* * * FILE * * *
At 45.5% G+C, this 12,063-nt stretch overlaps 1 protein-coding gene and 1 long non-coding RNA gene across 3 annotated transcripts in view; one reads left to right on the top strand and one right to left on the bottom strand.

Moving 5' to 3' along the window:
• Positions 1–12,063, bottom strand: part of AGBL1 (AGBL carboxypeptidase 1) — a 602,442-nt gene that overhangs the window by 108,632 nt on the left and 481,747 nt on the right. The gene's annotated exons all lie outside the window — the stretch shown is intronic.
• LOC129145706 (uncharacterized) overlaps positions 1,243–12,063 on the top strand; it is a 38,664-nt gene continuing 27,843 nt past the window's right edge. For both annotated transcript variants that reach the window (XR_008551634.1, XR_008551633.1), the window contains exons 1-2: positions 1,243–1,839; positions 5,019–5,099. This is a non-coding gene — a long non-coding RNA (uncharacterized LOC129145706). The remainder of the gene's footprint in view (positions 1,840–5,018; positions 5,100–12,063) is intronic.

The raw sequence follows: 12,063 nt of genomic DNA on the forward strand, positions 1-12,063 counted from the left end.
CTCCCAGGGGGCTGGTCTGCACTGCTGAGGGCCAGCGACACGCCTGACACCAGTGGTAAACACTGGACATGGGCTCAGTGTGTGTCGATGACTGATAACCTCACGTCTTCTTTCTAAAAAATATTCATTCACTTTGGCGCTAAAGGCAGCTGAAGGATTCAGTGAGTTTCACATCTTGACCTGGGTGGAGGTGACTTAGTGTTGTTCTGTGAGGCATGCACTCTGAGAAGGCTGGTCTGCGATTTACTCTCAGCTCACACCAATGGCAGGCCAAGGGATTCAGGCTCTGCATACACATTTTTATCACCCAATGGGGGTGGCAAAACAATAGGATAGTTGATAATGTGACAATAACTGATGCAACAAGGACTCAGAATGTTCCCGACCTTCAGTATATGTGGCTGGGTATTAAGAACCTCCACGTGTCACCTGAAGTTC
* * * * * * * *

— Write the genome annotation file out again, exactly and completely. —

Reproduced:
At 45.5% G+C, this 12,063-nt stretch overlaps 1 protein-coding gene and 1 long non-coding RNA gene across 3 annotated transcripts in view; one reads left to right on the top strand and one right to left on the bottom strand.

Moving 5' to 3' along the window:
• Positions 1–12,063, bottom strand: part of AGBL1 (AGBL carboxypeptidase 1) — a 602,442-nt gene that overhangs the window by 108,632 nt on the left and 481,747 nt on the right. The gene's annotated exons all lie outside the window — the stretch shown is intronic.
• LOC129145706 (uncharacterized) overlaps positions 1,243–12,063 on the top strand; it is a 38,664-nt gene continuing 27,843 nt past the window's right edge. For both annotated transcript variants that reach the window (XR_008551634.1, XR_008551633.1), the window contains exons 1-2: positions 1,243–1,839; positions 5,019–5,099. This is a non-coding gene — a long non-coding RNA (uncharacterized LOC129145706). The remainder of the gene's footprint in view (positions 1,840–5,018; positions 5,100–12,063) is intronic.

The raw sequence follows: 12,063 nt of genomic DNA on the forward strand, positions 1-12,063 counted from the left end.
CTCCCAGGGGGCTGGTCTGCACTGCTGAGGGCCAGCGACACGCCTGACACCAGTGGTAAACACTGGACATGGGCTCAGTGTGTGTCGATGACTGATAACCTCACGTCTTCTTTCTAAAAAATATTCATTCACTTTGGCGCTAAAGGCAGCTGAAGGATTCAGTGAGTTTCACATCTTGACCTGGGTGGAGGTGACTTAGTGTTGTTCTGTGAGGCATGCACTCTGAGAAGGCTGGTCTGCGATTTACTCTCAGCTCACACCAATGGCAGGCCAAGGGATTCAGGCTCTGCATACACATTTTTATCACCCAATGGGGGTGGCAAAACAATAGGATAGTTGATAATGTGACAATAACTGATGCAACAAGGACTCAGAATGTTCCCGACCTTCAGTATATGTGGCTGGGTATTAAGAACCTCCACGTGTCACCTGAAGTTC